Tuesday, October 27, 2009

Refusing Vaccination Makes You An Enemy of the State....Apparently

most of you probably know you should get the H1N1 vaccination. And as most of your probably know you shouldn't get the H1N1 vaccination. Kind of confusing isn't it? At least I think so. While I think doctors and healthcare professionals can provide us with useful information on what a person should do, I say this as a generalization. I point this out because I have come across an "Opinion" in the Globe and Mail written by Juliet Guichon and Ian Mitchell. Guichon has a L.L.D., and works in the Office of Medical Bioethics at the University of Calgary (UofC). Mitchell on the other hand is a professor of pediatrics and bioethics at UofC.These two professionals present an article that is pure opinion.

In their article I find three things quite disturbing:

1) When I first read the article I did not like the idea of fear-mongering people into getting the H1N1 vaccination.They state, and I quote:

Mass H1N1 vaccination refusal similarly might destroy (at least temporarily) our health-care system, with the threatened 100,000 people in hospital.

Might destroy our healthcare system! Really? Well, although I agree that H1N1 is very serious and it is important to be informed, people should be free to make their own decisions. Like many people have argued, the seasonal flu kills many people each year, but the popular media has chosen to focus on the H1N1 related deaths to the point that this all that gets reported. We don't get to hear about the hundreds of people that die from other strains of the flu because media has become saturated with H1N1.

2) The second point I find distressing is their comparison to the cod stocks crisis that closed the fishery on the Atlantic coast in the early 1990s. While the article insinuates that Atlantic fishermen were unable to recognize that their overfishing was destroying codstocks, this is simply not the case. Fishermen in Newfoundland for instance, were cognizant of the environmental effects of the fishery as early as the 1900s. Fishing off the coasts had been going on for hundreds of years, so it is not as 'spur of the moment' as Guichon and Mitchell make it seem. What were fishermen to do? Were they to lay down their livelihoods overnight and give up fishing? It is not an easy thing to answer. It may have helped the codstocks, but then again it might not have. Even today, with the fishery being regulated the codstocks aren't back up to normal. So on this comparison, I give them a big thumbs down. People face just as hard a decision over whether to get the vaccine or not as the fishermen did in the 1990s.

3) My last point is to argue against one of their last statements:Moreover, lay people can be confused by publicly available scientific information because they don't understand the scientific method or conversations scientists have among themselvesOh, I'm sorry I guess just because I'm not a doctor I will be easily confused by jargon and acronyms. I have found that the general public, when given the right circumstances to understand something are not as "lay" or dumb as some people like to think they are. If you break the largest, most complicated problem down, it becomes composed of commonsense problems. Give people enough time and energy and they can produce a commonsense answer to a problem (this is in general I might add, there are always extreme cases). We, as non-medically educated people may not be scientists, but I am pretty sure they are using a language of some sort which people have experience with. They may not initially be able to comprehend complex concepts, but they can discern what is important and what is not. ALSO, if Guichon and Mitchell believe the "lay people" to be so misinformed it might have been very helpful for them to actually address some of those issues more explicitly, rather than labeling people that do not get vaccinated as destroyers of healthcare.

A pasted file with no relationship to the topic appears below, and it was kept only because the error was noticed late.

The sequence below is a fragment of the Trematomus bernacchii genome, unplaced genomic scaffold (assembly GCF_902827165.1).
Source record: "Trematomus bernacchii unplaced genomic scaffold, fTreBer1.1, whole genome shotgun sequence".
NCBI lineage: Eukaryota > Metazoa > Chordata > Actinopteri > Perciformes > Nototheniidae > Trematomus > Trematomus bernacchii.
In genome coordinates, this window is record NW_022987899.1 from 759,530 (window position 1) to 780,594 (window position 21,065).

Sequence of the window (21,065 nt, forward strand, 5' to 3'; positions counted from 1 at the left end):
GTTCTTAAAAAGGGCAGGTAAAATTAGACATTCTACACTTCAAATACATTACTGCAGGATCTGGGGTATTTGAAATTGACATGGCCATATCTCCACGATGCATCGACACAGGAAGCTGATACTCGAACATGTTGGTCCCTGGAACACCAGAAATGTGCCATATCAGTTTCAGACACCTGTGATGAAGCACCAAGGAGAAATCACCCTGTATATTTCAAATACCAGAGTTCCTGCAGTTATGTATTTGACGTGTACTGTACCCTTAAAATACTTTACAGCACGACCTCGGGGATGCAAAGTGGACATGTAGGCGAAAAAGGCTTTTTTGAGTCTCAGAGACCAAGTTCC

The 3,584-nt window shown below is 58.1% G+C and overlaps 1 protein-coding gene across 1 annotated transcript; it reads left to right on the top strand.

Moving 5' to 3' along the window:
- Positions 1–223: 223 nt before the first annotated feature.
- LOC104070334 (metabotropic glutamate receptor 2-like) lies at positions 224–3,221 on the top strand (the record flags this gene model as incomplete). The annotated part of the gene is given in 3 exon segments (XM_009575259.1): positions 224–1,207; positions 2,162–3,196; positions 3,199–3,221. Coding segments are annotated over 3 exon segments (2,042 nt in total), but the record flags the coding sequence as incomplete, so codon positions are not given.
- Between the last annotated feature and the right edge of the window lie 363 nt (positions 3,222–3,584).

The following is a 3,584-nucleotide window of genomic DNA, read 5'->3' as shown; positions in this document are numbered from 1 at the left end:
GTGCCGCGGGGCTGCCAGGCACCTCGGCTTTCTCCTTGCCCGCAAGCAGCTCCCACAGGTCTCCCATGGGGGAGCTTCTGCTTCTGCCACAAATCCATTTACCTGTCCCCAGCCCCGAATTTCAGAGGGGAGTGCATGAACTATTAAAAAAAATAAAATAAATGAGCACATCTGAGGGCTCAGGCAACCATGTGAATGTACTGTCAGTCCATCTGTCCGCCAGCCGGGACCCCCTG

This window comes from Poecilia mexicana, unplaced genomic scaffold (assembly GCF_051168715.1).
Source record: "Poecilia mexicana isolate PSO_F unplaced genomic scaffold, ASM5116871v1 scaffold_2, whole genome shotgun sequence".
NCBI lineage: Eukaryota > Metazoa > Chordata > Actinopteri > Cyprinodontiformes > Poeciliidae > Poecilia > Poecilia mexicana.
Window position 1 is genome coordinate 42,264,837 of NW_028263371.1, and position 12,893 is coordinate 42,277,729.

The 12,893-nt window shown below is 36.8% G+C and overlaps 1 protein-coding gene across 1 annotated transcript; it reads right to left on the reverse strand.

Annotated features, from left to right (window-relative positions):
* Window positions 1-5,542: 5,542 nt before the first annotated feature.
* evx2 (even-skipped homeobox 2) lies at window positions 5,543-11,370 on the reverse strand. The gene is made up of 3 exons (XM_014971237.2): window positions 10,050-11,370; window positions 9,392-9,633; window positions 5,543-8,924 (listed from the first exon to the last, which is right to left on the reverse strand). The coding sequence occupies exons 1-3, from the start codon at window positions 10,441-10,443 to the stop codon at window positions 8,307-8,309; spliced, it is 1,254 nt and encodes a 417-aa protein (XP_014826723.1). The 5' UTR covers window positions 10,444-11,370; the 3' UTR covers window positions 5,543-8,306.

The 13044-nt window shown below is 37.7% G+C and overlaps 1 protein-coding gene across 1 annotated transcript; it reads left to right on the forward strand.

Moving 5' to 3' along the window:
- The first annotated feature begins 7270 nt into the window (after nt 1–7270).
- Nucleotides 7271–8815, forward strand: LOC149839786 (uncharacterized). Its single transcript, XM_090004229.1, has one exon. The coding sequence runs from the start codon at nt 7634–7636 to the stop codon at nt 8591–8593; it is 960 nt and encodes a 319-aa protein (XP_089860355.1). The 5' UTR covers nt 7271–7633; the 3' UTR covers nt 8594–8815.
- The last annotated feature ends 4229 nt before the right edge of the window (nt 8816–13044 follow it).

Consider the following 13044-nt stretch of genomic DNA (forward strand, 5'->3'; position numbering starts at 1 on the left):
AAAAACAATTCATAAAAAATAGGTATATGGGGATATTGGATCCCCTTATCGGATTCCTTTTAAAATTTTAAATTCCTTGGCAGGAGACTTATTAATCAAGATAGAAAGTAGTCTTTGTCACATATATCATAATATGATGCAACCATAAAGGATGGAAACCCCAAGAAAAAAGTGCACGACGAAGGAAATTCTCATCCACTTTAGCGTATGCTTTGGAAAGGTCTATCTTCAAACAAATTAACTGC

People are able to make their own informed opinions, and they should not be guilted into something by either the mass media, government or professionals that present a one-sided opinion. H1N1 may be quite serious, but it still does not change ones individual rights to choose the best course of action for themselves.

Saturday, October 24, 2009

George Orwell's 1984 Wasn't Fiction?

Over the past couple of years I have noticed as many companies, organizations and adminstration have tried to control more and more aspects of people's lives. It is getting to a point where everytime I check out Digg.com or Reddit.com I find numerous articles that link to some form of oppressive behaviour being carried out by any number of groups. While they may argue that it helps the public in general, the reaction that I have seen online tends to point out that people are outraged by these actions!

For instance, today I read an article about how the LAPD is trying to implement a program called iWatch. Allisson Kilkenny from True/Slant, rightly points out that:

These kinds of anonymous hotlines are ripe for abuse, and there exist endless possibilities of innocent citizens being reported by their neighbors for the crime of “Living While Being Arab.”